I guess you can see how these approaches are different yet alike at the same time and why it was not much fun to implement it. Yet I still don’t consider this time wasted as I gained more understanding on how it works (and why I didn’t want to touch it before). Now maybe it’s time to finally play with inline assembly in Rust.

Raw streams support in NihAV

Thursday, November 18th, 2021

Sadly there’s enough MP3s in my music collection to ignore the format and I’ve finally implemented MP3 decoding support for NihAV. That involved introducing several new concepts which I’d like to review in this post.

Previously NihAV operated on a simple approach: there’s a demuxer that produces full packets, those packets are fed to the corresponding decoder and the decoded audio/video data is used somehow. With MP3 you have a raw stream of audio packets (sometimes with an additional metadata). While I could pretend to have a demuxer (that will simply read data and form packets) I decided to do it differently.

NihAV: now with Flash support

Tuesday, November 2nd, 2021

During my work on VP6 encoder I was contacted by Ruffle developer who was interested in it, one thing led to another and I licensed my decoder for the use there (the main issues were cutting off all the interfaces from NihAV that are not needed for it and selecting the license). But it’s over and they say it’s working fine. Meanwhile I got curious and decided to finally do what no other bit of open-source code could do: encode VP6 to FLV without relying on any external software.

In addition to the FLV muxer I also implemented all known decoders as well and that was uneven load. One evening was enough to implement two and half codecs: FLV1 (it’s just H.263 with slightly different header and block format), Flash ADPCM (a slight variation of IMA ADPCM) and a bit of ASAO. Another day was spent on trying to make ASAO work properly (I dislike codecs with parametric bit allocation like this one, at least it’s not a typical speech codec). VP6 modifications took minutes, Flash Screen Video was done in less than an hour, Flash Screen Video 2 took the rest of a day (because I completely forgot how priming works there). I wasted another day on hacking barely enough support for onMetaData packet parsing and the other codec-specific bits in FLV demuxer.

And now it’s ready and more or less working. It can even play H.264+AAC combination (remember when it was popular), the only codecs it does not support are Speex (I’m not sure if I ever want to touch it) and MP3 (this one I’ll deal with eventually and FLV will provide me with nicely split MP3 packets for testing before the infrastructure for handling raw streams is ready).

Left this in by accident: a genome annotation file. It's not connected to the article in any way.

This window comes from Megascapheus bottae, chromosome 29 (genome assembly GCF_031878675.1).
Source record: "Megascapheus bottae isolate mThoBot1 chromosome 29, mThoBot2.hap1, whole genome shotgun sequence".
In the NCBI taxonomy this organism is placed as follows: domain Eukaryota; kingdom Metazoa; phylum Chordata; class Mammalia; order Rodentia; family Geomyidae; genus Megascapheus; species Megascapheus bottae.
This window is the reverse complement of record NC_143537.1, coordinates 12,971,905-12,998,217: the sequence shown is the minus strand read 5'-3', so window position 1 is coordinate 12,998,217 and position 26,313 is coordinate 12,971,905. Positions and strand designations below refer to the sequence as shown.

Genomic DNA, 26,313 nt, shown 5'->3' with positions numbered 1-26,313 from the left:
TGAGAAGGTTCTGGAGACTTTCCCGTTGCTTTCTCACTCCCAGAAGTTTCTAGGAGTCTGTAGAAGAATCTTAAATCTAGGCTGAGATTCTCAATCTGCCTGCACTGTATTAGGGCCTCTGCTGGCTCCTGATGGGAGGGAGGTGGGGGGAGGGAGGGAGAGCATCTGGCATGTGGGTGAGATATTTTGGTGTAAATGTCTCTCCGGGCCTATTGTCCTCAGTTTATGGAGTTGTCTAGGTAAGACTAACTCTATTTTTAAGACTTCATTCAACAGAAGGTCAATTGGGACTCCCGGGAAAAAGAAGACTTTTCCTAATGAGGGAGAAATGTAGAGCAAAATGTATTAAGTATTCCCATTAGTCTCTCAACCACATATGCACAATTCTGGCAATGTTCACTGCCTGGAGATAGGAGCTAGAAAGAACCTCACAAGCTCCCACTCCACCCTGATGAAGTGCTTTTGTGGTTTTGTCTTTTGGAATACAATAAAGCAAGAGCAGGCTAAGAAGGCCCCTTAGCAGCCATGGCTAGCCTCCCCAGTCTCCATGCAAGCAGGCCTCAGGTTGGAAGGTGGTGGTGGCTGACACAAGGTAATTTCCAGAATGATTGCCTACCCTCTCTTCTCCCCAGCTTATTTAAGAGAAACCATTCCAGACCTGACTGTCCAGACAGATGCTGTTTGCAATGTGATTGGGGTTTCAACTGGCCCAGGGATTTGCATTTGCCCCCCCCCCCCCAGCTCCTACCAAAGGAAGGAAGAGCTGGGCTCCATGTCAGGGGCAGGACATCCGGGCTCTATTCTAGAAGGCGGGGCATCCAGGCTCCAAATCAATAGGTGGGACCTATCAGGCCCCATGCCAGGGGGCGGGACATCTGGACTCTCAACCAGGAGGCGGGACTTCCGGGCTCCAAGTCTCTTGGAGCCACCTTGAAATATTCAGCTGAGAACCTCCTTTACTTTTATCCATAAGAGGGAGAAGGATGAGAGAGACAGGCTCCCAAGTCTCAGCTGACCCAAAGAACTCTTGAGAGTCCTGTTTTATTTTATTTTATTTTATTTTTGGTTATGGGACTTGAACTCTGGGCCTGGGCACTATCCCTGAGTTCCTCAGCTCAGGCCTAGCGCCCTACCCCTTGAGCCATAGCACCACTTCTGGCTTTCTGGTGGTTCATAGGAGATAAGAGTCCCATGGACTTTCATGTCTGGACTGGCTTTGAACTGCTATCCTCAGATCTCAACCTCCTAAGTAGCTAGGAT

Now what to do next? It would be nice to have SANM/SMUSH support, maybe get to MP3 already (so nihav-sndplay is even more usable for me) or RE all those VoxWare codecs (I hope I can find the samples). There’s some interest for bearly functioning VP7 encoder too.

But who cares about that? I can encode VP6 into FLV now (even if I have no reasons to do so).

NihAV: now with lossless audio encoder

Tuesday, October 26th, 2021

Since I wanted to try my hoof at various encoding concepts it’s no wonder that after lossy audio encoder (IMA ADPCM with trellis encoding), lossless video encoder (ZMBV, using my own deflate implementation for compressing), lossy video encoder (Cinepak, for playing with vector quantisation, and VP6, for playing with many other concepts) it was time for a lossless audio encoder.

To remind you, there are essentially two types of lossless audio compressors—fast and asymmetric (based on LPC filters) and slow and symmetric (based on adaptive filters, usually long LMS ones). The theory behind them is rather simple and described below.

VP8: dubious decisions, deficiencies and outright idiocy

Friday, October 15th, 2021

I’ve finally finished VP8 decoder for NihAV (which was done mainly by hacking already existing VP7 decoder) and I have some unpleasant words to say about VP8. If you want to read praises to the first modern open-source patent-free video codec (and essentially the second one since VP3/Theora) then go and read any piece of news from 2011. Here I present my experience implementing the format and what I found not so good or outright bad about the “specification” and the format itself.